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RE: Grand Campaign vs Smaller Campaigns - 6/10/2009 2:26:25 AM   
Rodwell


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I only play Grand Campaigns.

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RE: Grand Campaign vs Smaller Campaigns - 6/10/2009 2:27:56 AM   
Southernland


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I usually start the GC before the tutorials, believing that any good game can be learned by osmosis.  I find I tend to get so much more from the games by playing the "before understanding any damned thing" stage  followed by the "ahhhh now that makes sense at last stage"   Its almost like getting two games for the price of one. 
 

Also used to make plastic kitsets without using the instructions, again a brilliant idea as by the time I finished the tenth kitset I generally had parts enough left over to complete an eleventh

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RE: Grand Campaign vs Smaller Campaigns - 6/10/2009 1:58:35 PM   
Fred98


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quote:

ORIGINAL: Rodwell
I only play Grand Campaigns.



quote:

ORIGINAL: Jim D Burns
I'm like you, I enjoy the large historical grand campaigns to the exclusion of the smaller scenarios that might be included in a wargame title.



So each of you feel a game should only have one scenario - and that it be titled Grand Campaign.

Why should any game have more than one scenario (Grand Campaign) ?

-








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RE: Grand Campaign vs Smaller Campaigns - 6/10/2009 2:25:59 PM   
Jim D Burns


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quote:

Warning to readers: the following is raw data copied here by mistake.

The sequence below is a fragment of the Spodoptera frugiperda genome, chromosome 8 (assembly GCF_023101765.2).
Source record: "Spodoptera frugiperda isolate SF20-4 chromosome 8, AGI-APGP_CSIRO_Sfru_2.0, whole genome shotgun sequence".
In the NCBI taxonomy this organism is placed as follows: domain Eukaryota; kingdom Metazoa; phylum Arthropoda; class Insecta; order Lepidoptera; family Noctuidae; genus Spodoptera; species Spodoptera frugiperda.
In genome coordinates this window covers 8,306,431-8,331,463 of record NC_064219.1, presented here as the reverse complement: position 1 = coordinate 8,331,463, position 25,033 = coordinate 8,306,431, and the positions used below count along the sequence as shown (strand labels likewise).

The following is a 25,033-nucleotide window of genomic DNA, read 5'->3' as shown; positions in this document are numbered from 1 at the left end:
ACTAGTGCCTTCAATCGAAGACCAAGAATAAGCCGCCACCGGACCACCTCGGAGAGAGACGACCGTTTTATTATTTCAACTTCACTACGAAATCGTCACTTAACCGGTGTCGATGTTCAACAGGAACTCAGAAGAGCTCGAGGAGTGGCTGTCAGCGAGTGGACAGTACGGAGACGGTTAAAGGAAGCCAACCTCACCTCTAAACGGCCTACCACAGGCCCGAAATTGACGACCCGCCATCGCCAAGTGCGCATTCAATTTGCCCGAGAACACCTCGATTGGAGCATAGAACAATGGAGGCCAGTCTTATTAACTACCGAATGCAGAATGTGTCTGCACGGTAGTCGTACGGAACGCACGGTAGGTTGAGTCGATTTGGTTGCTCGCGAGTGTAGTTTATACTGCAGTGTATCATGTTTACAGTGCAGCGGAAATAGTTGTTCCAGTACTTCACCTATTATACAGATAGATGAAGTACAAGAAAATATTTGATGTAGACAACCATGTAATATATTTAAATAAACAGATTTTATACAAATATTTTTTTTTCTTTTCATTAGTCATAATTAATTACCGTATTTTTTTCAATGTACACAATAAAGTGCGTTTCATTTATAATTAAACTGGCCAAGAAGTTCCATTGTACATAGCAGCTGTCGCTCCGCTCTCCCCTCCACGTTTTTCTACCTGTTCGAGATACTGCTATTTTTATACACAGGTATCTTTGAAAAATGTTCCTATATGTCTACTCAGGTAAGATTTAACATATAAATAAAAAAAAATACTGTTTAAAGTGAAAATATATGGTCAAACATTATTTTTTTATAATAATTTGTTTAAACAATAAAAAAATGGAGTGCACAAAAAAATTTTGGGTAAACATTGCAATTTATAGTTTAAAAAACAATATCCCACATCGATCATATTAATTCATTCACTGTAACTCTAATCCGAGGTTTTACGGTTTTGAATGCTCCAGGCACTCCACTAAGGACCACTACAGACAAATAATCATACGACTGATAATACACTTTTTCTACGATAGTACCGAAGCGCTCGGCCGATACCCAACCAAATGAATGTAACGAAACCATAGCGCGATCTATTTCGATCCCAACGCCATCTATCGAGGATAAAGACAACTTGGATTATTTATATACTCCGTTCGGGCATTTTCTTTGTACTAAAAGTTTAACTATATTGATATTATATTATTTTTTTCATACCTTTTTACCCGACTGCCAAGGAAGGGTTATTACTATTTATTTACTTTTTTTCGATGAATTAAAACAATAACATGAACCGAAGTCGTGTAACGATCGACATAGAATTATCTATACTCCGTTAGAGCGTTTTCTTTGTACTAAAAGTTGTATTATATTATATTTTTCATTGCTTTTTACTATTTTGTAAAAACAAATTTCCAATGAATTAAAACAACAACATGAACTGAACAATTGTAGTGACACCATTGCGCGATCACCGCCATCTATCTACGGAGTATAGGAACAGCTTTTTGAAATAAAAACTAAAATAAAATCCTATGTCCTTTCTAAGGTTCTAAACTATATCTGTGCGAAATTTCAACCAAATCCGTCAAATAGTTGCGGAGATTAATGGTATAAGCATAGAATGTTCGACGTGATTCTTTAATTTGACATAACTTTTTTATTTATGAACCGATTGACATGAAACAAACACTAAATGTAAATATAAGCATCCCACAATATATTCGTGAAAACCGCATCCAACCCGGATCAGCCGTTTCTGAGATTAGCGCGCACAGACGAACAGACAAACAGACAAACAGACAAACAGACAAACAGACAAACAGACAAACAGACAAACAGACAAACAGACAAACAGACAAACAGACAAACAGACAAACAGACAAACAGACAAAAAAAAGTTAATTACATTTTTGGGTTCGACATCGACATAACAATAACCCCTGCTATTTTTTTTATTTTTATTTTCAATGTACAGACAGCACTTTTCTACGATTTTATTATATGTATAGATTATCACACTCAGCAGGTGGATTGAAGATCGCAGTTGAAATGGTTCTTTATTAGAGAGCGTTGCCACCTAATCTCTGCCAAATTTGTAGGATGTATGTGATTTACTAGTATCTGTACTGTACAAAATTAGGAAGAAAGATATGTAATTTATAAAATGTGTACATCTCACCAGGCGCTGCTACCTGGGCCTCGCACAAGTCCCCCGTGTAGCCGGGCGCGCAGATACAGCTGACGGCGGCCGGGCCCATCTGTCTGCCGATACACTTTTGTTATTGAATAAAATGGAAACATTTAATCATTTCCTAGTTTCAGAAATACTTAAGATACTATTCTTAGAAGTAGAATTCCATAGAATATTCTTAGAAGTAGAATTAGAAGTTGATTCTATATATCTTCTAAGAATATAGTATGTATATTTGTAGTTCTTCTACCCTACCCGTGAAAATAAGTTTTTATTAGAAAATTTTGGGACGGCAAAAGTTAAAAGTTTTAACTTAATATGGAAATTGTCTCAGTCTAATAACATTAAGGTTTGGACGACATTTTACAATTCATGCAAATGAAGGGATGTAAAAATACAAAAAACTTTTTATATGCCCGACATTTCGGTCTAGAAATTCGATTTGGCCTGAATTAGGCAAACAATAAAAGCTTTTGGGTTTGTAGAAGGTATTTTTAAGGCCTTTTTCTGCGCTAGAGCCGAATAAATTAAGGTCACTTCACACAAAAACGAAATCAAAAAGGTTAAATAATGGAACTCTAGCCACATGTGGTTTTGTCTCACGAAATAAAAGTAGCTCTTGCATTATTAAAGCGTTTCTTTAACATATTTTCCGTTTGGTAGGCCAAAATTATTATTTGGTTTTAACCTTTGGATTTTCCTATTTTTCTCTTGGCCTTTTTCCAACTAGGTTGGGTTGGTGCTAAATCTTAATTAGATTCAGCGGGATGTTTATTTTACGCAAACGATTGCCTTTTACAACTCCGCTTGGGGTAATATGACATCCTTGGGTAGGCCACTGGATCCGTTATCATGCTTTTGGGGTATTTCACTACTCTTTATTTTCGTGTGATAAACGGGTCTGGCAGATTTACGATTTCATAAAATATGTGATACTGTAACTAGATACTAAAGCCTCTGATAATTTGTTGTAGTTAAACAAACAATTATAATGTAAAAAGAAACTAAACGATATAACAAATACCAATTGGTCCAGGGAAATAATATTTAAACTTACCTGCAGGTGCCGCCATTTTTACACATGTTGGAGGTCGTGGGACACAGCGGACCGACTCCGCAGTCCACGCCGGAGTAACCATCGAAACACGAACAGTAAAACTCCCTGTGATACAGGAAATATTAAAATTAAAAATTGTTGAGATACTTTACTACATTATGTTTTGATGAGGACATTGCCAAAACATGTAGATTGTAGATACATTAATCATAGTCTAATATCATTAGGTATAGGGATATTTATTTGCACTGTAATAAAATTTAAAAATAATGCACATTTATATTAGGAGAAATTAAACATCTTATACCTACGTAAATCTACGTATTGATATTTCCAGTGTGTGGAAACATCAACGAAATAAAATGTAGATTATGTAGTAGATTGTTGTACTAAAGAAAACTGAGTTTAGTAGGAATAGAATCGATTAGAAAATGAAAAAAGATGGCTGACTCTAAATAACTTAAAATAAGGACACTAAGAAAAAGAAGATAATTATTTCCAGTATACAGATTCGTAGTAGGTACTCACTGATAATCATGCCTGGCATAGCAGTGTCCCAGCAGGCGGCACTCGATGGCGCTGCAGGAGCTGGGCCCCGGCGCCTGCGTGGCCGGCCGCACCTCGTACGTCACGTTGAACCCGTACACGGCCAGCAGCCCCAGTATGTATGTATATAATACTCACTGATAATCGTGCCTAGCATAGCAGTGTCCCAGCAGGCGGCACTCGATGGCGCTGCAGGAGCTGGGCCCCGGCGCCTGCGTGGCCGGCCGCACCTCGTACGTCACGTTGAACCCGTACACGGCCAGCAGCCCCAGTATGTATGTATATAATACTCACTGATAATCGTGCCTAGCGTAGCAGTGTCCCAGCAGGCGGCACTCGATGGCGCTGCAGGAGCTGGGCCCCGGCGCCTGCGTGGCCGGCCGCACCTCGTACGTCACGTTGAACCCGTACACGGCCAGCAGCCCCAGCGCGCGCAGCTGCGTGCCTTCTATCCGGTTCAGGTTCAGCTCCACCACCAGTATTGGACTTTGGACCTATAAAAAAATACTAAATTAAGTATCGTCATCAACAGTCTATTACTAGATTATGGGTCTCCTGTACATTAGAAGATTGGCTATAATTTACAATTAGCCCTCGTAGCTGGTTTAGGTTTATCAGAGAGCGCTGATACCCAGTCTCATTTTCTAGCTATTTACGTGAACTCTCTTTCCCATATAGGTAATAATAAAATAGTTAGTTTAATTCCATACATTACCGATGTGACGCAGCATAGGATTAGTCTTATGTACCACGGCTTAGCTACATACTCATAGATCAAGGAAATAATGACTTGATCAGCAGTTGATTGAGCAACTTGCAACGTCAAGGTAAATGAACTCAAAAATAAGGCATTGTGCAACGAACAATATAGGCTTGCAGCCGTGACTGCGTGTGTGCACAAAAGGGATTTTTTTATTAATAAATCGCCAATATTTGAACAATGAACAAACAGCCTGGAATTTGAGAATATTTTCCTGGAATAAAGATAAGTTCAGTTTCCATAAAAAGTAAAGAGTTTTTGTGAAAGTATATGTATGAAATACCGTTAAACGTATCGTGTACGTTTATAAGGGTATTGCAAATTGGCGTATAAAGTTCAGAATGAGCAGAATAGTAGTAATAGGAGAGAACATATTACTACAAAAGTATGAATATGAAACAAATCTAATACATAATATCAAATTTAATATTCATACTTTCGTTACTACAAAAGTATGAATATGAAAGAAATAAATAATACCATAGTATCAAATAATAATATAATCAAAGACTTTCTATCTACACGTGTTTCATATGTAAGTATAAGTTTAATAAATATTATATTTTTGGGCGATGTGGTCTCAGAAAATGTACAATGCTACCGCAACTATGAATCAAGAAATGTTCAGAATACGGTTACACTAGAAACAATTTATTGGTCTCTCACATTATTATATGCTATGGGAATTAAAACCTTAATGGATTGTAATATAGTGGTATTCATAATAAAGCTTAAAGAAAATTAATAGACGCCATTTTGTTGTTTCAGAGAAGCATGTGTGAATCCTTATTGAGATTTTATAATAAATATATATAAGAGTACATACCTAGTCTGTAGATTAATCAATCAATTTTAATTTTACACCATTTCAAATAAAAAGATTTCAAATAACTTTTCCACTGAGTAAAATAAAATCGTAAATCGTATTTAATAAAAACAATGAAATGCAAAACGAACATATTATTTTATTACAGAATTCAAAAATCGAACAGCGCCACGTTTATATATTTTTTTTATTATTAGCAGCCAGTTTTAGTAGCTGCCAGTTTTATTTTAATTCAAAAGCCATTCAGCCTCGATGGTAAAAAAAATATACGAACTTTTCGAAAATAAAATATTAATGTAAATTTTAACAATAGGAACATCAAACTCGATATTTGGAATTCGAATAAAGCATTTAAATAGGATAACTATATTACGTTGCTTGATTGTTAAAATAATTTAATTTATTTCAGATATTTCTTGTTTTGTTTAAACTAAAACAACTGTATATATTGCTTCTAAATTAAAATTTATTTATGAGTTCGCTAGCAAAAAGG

ORIGINAL: Joe 98
So each of you feel a game should only have one scenario - and that it be titled Grand Campaign.

Why should any game have more than one scenario (Grand Campaign) ?


Of course not, there are plenty of people that play the smaller scenarios I'm sure. And many who probably never even play the grand campaign for their own reasons. I just have my personal preferences and I prefer the larger campaigns. Choice is always a good thing in any game.

Jim


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RE: Grand Campaign vs Smaller Campaigns - 6/10/2009 4:57:15 PM   
Perturabo


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quote:

ORIGINAL: Gary Childress

When you buy a game that has a Grand Campaign (GC) and also smaller campaigns, do you typically play the smaller campaigns, the GC or both? Whenever I buy a game with a GC, for some reason, I always find myself attracted to the GC and completely ignore the smaller campaigns or scenarios. I guess my logic is that by playing the GC I am basically, more or less, playing all the smaller campaigns wrapped up into one. So I sort of see the smaller campaigns as redundant or unnecessary unless I am trying to learn the game or something. Even when I am trying to learn the game I usually end up trying to learn via the GC. In fact the ONLY thing I don't like about Close Combat Modern Tactics is that it lacks any kind of campaign.

I almost never finish Grand Campaigns, as I have no real reason to.

I like games that have a reasonable scale and represent some reasonable situation. For example playing a commander with a specified rank that commands a specified unit during certain period of time.
The player character should have realistic knowledge of the situation and realistic abilities to influence the situation.